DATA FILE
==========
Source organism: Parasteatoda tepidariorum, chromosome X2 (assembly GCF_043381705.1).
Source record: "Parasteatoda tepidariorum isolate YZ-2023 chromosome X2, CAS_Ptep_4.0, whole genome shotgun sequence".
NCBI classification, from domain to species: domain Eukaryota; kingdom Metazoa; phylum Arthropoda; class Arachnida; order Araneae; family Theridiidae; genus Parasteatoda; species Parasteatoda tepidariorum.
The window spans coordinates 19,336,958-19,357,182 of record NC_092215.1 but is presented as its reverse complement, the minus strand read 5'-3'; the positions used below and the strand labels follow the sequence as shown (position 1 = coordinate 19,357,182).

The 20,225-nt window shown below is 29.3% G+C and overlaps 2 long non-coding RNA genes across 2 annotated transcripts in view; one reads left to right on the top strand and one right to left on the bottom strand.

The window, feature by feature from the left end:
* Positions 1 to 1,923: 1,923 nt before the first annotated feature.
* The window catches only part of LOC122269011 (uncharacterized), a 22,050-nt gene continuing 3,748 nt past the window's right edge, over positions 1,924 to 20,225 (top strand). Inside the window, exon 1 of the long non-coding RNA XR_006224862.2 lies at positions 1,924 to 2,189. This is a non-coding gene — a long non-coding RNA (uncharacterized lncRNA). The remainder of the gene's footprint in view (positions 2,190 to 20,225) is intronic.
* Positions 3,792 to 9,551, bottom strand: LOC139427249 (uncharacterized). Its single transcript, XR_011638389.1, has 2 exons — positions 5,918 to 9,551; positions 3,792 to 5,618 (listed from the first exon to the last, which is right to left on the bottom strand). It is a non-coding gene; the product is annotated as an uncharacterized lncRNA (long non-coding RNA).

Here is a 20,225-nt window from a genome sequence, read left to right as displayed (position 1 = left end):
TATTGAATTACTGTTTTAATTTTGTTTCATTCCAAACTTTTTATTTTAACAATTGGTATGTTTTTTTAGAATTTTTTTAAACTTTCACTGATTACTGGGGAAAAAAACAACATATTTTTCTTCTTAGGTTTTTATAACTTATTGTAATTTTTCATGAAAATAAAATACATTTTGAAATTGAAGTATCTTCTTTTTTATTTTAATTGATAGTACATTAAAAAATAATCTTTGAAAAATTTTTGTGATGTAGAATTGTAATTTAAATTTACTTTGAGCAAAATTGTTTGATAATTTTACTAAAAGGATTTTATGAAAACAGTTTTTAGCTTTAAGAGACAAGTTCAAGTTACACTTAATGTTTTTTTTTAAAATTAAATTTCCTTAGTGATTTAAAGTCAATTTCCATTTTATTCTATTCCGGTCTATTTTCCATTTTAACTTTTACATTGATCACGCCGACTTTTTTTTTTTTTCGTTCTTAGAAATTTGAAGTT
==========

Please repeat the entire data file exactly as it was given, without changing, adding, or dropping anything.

Source organism: Parasteatoda tepidariorum, chromosome X2 (assembly GCF_043381705.1).
Source record: "Parasteatoda tepidariorum isolate YZ-2023 chromosome X2, CAS_Ptep_4.0, whole genome shotgun sequence".
NCBI classification, from domain to species: domain Eukaryota; kingdom Metazoa; phylum Arthropoda; class Arachnida; order Araneae; family Theridiidae; genus Parasteatoda; species Parasteatoda tepidariorum.
The window spans coordinates 19,336,958-19,357,182 of record NC_092215.1 but is presented as its reverse complement, the minus strand read 5'-3'; the positions used below and the strand labels follow the sequence as shown (position 1 = coordinate 19,357,182).

The 20,225-nt window shown below is 29.3% G+C and overlaps 2 long non-coding RNA genes across 2 annotated transcripts in view; one reads left to right on the top strand and one right to left on the bottom strand.

The window, feature by feature from the left end:
* Positions 1 to 1,923: 1,923 nt before the first annotated feature.
* The window catches only part of LOC122269011 (uncharacterized), a 22,050-nt gene continuing 3,748 nt past the window's right edge, over positions 1,924 to 20,225 (top strand). Inside the window, exon 1 of the long non-coding RNA XR_006224862.2 lies at positions 1,924 to 2,189. This is a non-coding gene — a long non-coding RNA (uncharacterized lncRNA). The remainder of the gene's footprint in view (positions 2,190 to 20,225) is intronic.
* Positions 3,792 to 9,551, bottom strand: LOC139427249 (uncharacterized). Its single transcript, XR_011638389.1, has 2 exons — positions 5,918 to 9,551; positions 3,792 to 5,618 (listed from the first exon to the last, which is right to left on the bottom strand). It is a non-coding gene; the product is annotated as an uncharacterized lncRNA (long non-coding RNA).

Here is a 20,225-nt window from a genome sequence, read left to right as displayed (position 1 = left end):
TATTGAATTACTGTTTTAATTTTGTTTCATTCCAAACTTTTTATTTTAACAATTGGTATGTTTTTTTAGAATTTTTTTAAACTTTCACTGATTACTGGGGAAAAAAACAACATATTTTTCTTCTTAGGTTTTTATAACTTATTGTAATTTTTCATGAAAATAAAATACATTTTGAAATTGAAGTATCTTCTTTTTTATTTTAATTGATAGTACATTAAAAAATAATCTTTGAAAAATTTTTGTGATGTAGAATTGTAATTTAAATTTACTTTGAGCAAAATTGTTTGATAATTTTACTAAAAGGATTTTATGAAAACAGTTTTTAGCTTTAAGAGACAAGTTCAAGTTACACTTAATGTTTTTTTTTAAAATTAAATTTCCTTAGTGATTTAAAGTCAATTTCCATTTTATTCTATTCCGGTCTATTTTCCATTTTAACTTTTACATTGATCACGCCGACTTTTTTTTTTTTTCGTTCTTAGAAATTTGAAGTT